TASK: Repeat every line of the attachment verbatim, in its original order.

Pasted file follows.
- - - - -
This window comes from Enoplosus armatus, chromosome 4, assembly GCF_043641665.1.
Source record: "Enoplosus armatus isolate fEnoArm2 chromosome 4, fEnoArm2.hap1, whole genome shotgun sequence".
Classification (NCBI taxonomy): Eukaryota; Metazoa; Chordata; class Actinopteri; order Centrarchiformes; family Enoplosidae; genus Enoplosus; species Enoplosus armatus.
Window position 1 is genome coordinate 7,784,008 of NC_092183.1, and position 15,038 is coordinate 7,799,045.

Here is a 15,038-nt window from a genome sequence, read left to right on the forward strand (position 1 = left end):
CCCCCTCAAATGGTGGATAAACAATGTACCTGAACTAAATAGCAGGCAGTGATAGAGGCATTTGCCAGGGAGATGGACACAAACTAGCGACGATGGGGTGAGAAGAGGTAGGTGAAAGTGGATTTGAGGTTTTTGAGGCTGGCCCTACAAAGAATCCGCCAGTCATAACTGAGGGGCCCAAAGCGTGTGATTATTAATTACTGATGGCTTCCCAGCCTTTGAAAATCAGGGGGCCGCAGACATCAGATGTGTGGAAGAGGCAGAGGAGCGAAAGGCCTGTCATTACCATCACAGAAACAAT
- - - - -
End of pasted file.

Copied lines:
This window comes from Enoplosus armatus, chromosome 4, assembly GCF_043641665.1.
Source record: "Enoplosus armatus isolate fEnoArm2 chromosome 4, fEnoArm2.hap1, whole genome shotgun sequence".
Classification (NCBI taxonomy): Eukaryota; Metazoa; Chordata; class Actinopteri; order Centrarchiformes; family Enoplosidae; genus Enoplosus; species Enoplosus armatus.
Window position 1 is genome coordinate 7,784,008 of NC_092183.1, and position 15,038 is coordinate 7,799,045.

Here is a 15,038-nt window from a genome sequence, read left to right on the forward strand (position 1 = left end):
CCCCCTCAAATGGTGGATAAACAATGTACCTGAACTAAATAGCAGGCAGTGATAGAGGCATTTGCCAGGGAGATGGACACAAACTAGCGACGATGGGGTGAGAAGAGGTAGGTGAAAGTGGATTTGAGGTTTTTGAGGCTGGCCCTACAAAGAATCCGCCAGTCATAACTGAGGGGCCCAAAGCGTGTGATTATTAATTACTGATGGCTTCCCAGCCTTTGAAAATCAGGGGGCCGCAGACATCAGATGTGTGGAAGAGGCAGAGGAGCGAAAGGCCTGTCATTACCATCACAGAAACAAT